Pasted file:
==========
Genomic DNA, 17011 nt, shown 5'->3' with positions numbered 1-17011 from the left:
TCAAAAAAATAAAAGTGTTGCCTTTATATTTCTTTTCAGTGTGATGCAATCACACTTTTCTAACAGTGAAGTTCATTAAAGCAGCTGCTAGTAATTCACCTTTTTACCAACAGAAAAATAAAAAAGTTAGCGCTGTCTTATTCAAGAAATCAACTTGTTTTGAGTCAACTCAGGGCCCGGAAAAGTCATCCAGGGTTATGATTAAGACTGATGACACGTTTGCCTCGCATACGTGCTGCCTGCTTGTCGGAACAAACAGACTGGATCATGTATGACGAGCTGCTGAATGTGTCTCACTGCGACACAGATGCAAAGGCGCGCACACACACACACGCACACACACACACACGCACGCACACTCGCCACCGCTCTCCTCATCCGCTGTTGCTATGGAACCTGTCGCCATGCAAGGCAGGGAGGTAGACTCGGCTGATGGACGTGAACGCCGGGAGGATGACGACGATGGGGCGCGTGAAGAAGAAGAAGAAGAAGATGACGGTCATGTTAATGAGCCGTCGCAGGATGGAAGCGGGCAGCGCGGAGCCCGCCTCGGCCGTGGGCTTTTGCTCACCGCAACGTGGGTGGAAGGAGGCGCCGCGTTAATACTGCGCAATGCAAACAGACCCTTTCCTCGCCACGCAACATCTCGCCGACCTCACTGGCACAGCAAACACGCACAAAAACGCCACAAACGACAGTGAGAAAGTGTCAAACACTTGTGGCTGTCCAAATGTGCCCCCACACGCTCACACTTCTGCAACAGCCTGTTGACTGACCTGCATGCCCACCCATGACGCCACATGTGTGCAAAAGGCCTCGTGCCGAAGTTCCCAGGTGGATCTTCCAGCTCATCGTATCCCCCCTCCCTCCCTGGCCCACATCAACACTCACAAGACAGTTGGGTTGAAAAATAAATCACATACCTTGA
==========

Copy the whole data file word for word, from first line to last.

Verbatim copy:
Genomic DNA, 17011 nt, shown 5'->3' with positions numbered 1-17011 from the left:
TCAAAAAAATAAAAGTGTTGCCTTTATATTTCTTTTCAGTGTGATGCAATCACACTTTTCTAACAGTGAAGTTCATTAAAGCAGCTGCTAGTAATTCACCTTTTTACCAACAGAAAAATAAAAAAGTTAGCGCTGTCTTATTCAAGAAATCAACTTGTTTTGAGTCAACTCAGGGCCCGGAAAAGTCATCCAGGGTTATGATTAAGACTGATGACACGTTTGCCTCGCATACGTGCTGCCTGCTTGTCGGAACAAACAGACTGGATCATGTATGACGAGCTGCTGAATGTGTCTCACTGCGACACAGATGCAAAGGCGCGCACACACACACACGCACACACACACACACGCACGCACACTCGCCACCGCTCTCCTCATCCGCTGTTGCTATGGAACCTGTCGCCATGCAAGGCAGGGAGGTAGACTCGGCTGATGGACGTGAACGCCGGGAGGATGACGACGATGGGGCGCGTGAAGAAGAAGAAGAAGAAGATGACGGTCATGTTAATGAGCCGTCGCAGGATGGAAGCGGGCAGCGCGGAGCCCGCCTCGGCCGTGGGCTTTTGCTCACCGCAACGTGGGTGGAAGGAGGCGCCGCGTTAATACTGCGCAATGCAAACAGACCCTTTCCTCGCCACGCAACATCTCGCCGACCTCACTGGCACAGCAAACACGCACAAAAACGCCACAAACGACAGTGAGAAAGTGTCAAACACTTGTGGCTGTCCAAATGTGCCCCCACACGCTCACACTTCTGCAACAGCCTGTTGACTGACCTGCATGCCCACCCATGACGCCACATGTGTGCAAAAGGCCTCGTGCCGAAGTTCCCAGGTGGATCTTCCAGCTCATCGTATCCCCCCTCCCTCCCTGGCCCACATCAACACTCACAAGACAGTTGGGTTGAAAAATAAATCACATACCTTGA